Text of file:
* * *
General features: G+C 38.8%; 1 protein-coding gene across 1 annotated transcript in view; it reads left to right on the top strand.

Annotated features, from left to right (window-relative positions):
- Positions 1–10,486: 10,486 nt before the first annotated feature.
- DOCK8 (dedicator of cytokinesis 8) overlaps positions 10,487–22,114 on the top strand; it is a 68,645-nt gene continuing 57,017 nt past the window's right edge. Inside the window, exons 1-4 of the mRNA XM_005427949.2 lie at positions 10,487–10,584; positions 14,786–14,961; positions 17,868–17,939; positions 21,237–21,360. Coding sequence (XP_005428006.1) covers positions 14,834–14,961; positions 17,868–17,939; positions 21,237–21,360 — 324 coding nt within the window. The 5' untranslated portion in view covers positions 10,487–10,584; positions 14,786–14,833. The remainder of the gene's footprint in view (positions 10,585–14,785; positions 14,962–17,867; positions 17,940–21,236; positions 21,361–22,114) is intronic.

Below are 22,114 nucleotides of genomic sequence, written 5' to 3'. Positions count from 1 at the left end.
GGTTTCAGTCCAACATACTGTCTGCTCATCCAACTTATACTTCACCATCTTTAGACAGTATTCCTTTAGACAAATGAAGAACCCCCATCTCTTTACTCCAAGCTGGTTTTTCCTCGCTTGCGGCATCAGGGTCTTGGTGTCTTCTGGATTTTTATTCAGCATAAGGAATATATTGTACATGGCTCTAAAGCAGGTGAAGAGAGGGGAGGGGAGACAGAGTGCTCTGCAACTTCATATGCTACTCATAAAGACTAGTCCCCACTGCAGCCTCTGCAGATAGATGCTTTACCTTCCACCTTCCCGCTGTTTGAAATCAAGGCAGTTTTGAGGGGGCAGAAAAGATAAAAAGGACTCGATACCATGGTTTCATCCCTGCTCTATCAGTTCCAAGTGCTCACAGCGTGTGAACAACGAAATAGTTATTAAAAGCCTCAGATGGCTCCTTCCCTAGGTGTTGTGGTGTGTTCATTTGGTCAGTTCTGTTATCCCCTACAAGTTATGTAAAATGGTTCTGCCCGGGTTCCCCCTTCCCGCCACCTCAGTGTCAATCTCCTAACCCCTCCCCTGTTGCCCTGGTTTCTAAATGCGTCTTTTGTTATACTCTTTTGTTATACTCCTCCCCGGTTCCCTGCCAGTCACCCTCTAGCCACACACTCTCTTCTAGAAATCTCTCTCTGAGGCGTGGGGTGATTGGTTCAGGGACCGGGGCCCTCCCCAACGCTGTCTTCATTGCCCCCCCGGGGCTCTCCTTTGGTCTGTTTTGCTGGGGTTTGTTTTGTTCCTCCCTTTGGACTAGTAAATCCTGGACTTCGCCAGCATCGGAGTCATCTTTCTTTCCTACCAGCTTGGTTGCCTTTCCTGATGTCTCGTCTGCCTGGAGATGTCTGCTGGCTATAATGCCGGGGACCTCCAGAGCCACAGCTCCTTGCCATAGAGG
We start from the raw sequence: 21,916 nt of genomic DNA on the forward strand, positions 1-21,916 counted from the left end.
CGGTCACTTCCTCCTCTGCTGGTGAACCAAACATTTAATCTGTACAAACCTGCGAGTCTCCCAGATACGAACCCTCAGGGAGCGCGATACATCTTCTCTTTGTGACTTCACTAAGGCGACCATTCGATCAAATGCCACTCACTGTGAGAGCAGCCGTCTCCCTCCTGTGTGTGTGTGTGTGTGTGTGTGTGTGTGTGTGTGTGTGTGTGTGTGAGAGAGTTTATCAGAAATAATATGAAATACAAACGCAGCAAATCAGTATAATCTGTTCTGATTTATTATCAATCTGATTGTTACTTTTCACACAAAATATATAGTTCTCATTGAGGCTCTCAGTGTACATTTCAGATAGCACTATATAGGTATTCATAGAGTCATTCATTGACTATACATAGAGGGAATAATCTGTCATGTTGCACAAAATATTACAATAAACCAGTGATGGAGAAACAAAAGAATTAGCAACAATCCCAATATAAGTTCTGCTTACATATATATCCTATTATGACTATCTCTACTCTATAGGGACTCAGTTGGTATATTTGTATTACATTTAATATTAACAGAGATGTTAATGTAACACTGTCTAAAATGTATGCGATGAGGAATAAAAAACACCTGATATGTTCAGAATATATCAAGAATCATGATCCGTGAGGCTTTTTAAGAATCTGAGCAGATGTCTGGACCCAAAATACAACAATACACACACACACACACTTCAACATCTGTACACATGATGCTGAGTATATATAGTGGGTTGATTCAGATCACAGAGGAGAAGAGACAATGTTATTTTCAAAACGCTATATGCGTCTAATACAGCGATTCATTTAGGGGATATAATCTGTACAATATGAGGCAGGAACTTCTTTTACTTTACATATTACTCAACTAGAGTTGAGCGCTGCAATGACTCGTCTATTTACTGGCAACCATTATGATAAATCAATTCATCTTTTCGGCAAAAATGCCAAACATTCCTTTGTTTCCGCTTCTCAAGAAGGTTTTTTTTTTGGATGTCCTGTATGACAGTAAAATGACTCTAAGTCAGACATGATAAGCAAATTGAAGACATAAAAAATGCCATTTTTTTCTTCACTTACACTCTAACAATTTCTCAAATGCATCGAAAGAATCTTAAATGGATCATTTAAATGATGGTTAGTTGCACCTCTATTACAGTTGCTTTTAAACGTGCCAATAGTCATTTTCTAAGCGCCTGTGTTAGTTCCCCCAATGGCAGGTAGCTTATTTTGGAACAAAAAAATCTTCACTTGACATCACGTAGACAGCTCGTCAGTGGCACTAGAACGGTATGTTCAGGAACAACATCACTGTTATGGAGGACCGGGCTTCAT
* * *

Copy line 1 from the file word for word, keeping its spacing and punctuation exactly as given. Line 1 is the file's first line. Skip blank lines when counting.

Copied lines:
General features: G+C 38.8%; 1 protein-coding gene across 1 annotated transcript in view; it reads left to right on the top strand.